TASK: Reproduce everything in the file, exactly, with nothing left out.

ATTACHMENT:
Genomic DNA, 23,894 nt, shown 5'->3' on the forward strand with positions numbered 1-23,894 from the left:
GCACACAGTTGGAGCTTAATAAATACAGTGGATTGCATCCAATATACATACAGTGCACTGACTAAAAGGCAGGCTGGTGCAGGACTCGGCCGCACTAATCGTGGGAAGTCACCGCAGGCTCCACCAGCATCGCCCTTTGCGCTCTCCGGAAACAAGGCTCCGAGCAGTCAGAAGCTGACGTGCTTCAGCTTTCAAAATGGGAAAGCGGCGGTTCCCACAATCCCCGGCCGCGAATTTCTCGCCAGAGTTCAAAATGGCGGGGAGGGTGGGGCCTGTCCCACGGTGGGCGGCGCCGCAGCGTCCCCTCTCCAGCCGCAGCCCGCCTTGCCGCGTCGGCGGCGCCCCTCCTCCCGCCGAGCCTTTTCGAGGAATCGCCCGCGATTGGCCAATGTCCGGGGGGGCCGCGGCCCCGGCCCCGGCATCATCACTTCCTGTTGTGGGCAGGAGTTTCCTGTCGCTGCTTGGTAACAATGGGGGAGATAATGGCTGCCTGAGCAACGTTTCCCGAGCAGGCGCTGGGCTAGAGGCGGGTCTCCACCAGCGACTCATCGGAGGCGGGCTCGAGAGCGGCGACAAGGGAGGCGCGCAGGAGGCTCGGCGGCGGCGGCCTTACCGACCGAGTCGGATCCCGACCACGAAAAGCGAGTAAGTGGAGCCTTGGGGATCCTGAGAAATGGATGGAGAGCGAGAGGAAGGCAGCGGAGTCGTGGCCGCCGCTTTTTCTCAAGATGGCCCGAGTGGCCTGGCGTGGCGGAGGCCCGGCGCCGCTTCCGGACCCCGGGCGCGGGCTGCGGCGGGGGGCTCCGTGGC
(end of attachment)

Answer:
Genomic DNA, 23,894 nt, shown 5'->3' on the forward strand with positions numbered 1-23,894 from the left:
GCACACAGTTGGAGCTTAATAAATACAGTGGATTGCATCCAATATACATACAGTGCACTGACTAAAAGGCAGGCTGGTGCAGGACTCGGCCGCACTAATCGTGGGAAGTCACCGCAGGCTCCACCAGCATCGCCCTTTGCGCTCTCCGGAAACAAGGCTCCGAGCAGTCAGAAGCTGACGTGCTTCAGCTTTCAAAATGGGAAAGCGGCGGTTCCCACAATCCCCGGCCGCGAATTTCTCGCCAGAGTTCAAAATGGCGGGGAGGGTGGGGCCTGTCCCACGGTGGGCGGCGCCGCAGCGTCCCCTCTCCAGCCGCAGCCCGCCTTGCCGCGTCGGCGGCGCCCCTCCTCCCGCCGAGCCTTTTCGAGGAATCGCCCGCGATTGGCCAATGTCCGGGGGGGCCGCGGCCCCGGCCCCGGCATCATCACTTCCTGTTGTGGGCAGGAGTTTCCTGTCGCTGCTTGGTAACAATGGGGGAGATAATGGCTGCCTGAGCAACGTTTCCCGAGCAGGCGCTGGGCTAGAGGCGGGTCTCCACCAGCGACTCATCGGAGGCGGGCTCGAGAGCGGCGACAAGGGAGGCGCGCAGGAGGCTCGGCGGCGGCGGCCTTACCGACCGAGTCGGATCCCGACCACGAAAAGCGAGTAAGTGGAGCCTTGGGGATCCTGAGAAATGGATGGAGAGCGAGAGGAAGGCAGCGGAGTCGTGGCCGCCGCTTTTTCTCAAGATGGCCCGAGTGGCCTGGCGTGGCGGAGGCCCGGCGCCGCTTCCGGACCCCGGGCGCGGGCTGCGGCGGGGGGCTCCGTGGC